Shippers struggle with varying policies on how to secure wheels under their containers.
By Chris Dupin
While a recent study found most U.S. shippers would prefer no change in the way chassis are provided for moving containerized freight to and from ocean terminals, many ocean carriers are steaming ahead with efforts to reduce their chassis costs by owning or leasing fewer units, using pools more, and no longer supplying the equipment on a routine basis.
A potential downside for shippers is that the companies providing containers may view chassis as a business that should make them money, instead of an incurred expense, and could result in higher shipping costs.
The upside, however, is that as the chassis business changes, equipment may be used more productively. This could help prevent costs from rising, or even perhaps reduce them.
But those kinds of gains might require changes in the way that companies handle freight, for example, doing more live unloading of freight as is the case in other countries.
When a shipper arranges the movement of a box between a container terminal and an off-dock location, this is commonly called “merchant haulage.” When the movement between the ocean terminal and an inland destination, such as a warehouse or factory, is arranged by the liner company, it’s dubbed “carrier haulage.”
While carriers continue to provide door-to-door service where they arrange for chassis, some have begun to require shippers to arrange and pay for them as part of merchant haulage.
But the process has been complicated and confusing for shippers, with carriers announcing changes on an individual basis and rolling them out in various locations on different schedules.
Sara Mayes, president of Gemini Shippers Association, said “the whole chassis situation is murky. I think the carriers themselves are confused and change policies as often as they change their underwear.
“All of our carriers have agreed to include chassis for door deliveries, but most now omit it for container yard moves,” she said. Some carriers include chassis in the rates, while others will waive the chassis fee in the locations where they charge it on a case-by-case basis.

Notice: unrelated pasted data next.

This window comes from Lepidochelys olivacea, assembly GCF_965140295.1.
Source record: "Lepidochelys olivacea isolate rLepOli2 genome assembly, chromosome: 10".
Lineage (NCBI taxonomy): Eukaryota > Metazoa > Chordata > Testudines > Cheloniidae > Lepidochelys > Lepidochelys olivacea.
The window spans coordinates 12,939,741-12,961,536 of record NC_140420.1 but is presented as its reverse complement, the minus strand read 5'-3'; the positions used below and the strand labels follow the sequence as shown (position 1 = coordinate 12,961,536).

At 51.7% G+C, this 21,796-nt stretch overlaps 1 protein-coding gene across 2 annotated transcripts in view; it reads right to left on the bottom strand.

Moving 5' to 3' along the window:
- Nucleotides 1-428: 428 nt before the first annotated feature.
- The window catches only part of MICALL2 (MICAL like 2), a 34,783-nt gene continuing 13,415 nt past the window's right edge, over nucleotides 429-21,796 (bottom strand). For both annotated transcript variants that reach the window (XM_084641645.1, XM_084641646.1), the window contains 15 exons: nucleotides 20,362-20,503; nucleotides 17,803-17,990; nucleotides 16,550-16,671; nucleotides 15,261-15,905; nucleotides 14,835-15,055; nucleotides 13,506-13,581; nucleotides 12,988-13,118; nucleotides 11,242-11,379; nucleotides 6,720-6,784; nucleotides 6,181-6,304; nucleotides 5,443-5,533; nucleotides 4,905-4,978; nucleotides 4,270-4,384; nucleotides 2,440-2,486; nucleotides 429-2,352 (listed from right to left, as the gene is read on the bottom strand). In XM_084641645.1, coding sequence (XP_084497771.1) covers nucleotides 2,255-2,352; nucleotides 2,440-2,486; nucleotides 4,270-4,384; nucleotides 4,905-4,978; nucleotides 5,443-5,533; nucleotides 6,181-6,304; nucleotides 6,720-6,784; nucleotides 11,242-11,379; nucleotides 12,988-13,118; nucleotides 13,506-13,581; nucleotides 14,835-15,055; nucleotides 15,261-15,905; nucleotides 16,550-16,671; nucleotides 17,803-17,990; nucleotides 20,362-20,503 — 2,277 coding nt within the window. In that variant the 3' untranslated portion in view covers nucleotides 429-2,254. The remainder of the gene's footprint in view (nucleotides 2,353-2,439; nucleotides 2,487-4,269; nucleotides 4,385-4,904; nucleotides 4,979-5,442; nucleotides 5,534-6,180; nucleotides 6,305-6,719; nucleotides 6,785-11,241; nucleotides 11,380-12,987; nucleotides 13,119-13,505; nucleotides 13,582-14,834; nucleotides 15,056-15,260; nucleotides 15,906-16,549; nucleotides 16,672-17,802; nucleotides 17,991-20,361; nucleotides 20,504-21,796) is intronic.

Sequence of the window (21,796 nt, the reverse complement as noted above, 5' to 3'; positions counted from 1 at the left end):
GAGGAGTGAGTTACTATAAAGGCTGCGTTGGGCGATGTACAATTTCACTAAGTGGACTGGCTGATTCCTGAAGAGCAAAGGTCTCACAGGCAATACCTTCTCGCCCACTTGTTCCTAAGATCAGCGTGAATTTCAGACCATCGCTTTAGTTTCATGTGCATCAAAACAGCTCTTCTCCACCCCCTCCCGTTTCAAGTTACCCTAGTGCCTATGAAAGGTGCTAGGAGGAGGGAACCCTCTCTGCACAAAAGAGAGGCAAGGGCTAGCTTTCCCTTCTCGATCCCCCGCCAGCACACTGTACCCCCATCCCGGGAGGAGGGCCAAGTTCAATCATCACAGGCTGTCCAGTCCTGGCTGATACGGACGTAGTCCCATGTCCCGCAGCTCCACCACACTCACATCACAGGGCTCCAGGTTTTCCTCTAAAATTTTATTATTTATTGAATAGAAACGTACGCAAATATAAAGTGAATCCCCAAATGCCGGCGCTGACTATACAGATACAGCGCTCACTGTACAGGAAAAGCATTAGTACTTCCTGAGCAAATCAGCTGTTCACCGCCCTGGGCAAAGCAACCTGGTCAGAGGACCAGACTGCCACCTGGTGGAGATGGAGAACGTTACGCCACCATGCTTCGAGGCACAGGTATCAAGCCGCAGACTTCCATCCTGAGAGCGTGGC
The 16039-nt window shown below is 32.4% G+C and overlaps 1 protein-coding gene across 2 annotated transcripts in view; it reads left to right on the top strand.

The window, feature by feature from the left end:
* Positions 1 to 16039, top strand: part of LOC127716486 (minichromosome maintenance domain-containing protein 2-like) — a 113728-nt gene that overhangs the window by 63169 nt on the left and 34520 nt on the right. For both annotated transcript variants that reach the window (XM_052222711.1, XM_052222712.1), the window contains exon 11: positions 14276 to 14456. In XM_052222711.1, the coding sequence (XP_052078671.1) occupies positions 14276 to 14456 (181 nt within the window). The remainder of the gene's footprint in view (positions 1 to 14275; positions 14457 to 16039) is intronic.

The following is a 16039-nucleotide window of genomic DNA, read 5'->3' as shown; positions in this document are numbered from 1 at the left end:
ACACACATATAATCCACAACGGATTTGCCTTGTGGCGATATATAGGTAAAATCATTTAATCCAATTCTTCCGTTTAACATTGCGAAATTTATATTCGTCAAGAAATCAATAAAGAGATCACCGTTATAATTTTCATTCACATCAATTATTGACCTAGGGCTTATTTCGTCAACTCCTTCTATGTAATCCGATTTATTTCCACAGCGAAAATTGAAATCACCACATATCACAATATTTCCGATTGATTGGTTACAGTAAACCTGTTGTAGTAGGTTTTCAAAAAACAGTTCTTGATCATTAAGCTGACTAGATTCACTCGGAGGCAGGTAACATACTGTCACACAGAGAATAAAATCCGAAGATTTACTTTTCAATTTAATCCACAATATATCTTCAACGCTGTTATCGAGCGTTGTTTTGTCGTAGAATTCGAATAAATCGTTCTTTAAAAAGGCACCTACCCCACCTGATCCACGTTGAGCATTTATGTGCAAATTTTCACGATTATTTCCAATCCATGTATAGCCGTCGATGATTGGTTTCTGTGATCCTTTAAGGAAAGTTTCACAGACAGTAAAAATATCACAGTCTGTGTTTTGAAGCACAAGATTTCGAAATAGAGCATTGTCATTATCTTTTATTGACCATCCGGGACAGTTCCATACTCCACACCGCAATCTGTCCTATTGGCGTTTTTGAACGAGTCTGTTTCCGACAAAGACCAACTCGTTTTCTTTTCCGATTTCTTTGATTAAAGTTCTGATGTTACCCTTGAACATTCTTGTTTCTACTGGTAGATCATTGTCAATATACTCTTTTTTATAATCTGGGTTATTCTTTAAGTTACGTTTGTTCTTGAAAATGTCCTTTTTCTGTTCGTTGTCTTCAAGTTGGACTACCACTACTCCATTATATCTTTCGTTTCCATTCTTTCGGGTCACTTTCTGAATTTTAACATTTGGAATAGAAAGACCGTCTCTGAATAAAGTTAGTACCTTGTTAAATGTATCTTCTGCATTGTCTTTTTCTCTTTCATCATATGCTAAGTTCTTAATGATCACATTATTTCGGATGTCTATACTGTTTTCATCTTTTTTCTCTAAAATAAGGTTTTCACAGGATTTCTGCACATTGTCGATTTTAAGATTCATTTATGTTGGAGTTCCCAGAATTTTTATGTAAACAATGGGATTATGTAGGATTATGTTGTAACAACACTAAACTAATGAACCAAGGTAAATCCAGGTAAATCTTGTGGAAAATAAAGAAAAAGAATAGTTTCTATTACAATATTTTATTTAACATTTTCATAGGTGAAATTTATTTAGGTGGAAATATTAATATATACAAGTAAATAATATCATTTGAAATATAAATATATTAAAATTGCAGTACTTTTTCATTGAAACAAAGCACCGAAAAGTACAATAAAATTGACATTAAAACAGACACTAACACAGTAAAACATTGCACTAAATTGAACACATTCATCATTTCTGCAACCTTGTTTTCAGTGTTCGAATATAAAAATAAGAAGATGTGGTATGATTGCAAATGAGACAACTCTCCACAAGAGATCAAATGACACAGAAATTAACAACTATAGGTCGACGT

“Since many of our members ship under named member-specific bullet rates, we can sometimes arrange member-specific chassis policies,” she added.
“No carrier seems to be clear on their overall policy, except to spew the corporate line about how much money they’re losing and how they shouldn’t be in the chassis business,” Mayes said.
But she said her association has not dropped any of the lines that it contracts with because of changes in their chassis policies.
Dave Akers, managing director of the Toy Shippers Association and several other shippers’ associations, said carriers are more likely to break out chassis costs so that shippers are more aware of what the cost of a chassis is.
He said many shippers are unhappy with the changes, viewing chassis as an essential part of containerized shipping. It’s as if “a grocery store no longer provided shopping carts,” he said.
But Akers noted liner companies continue to be flexible in providing chassis, in part because of the weak economy and competing carriers that are willing to supply them.
Chassis costs are “in the contract and it is going to be broken out in the bill of lading, but it did not become a huge item for negotiations,” Akers said.
Jeff Lawrence, general counsel for the Ocean Carrier Equipment Management Association (OCEMA), a group of 20 container carriers, said “the overall direction that the industry seems to be taking seems to be crystallizing where most of them seem to want to adopt the same approach that is used worldwide, but the precise timeframe and manner in which they do that may vary.”
In most countries, trucking companies moving containers to and from marine terminals provide chassis.
“As ocean carriers, it is really not a core competency and core function for them,” Lawrence said. Chassis are “a motor vehicle and not a ship.”
In April, a new study of container chassis prepared for the U.S. Transportation Research Board by CPCS Transcom, Guidebook for Assessing Evolving International Container Chassis Supply Models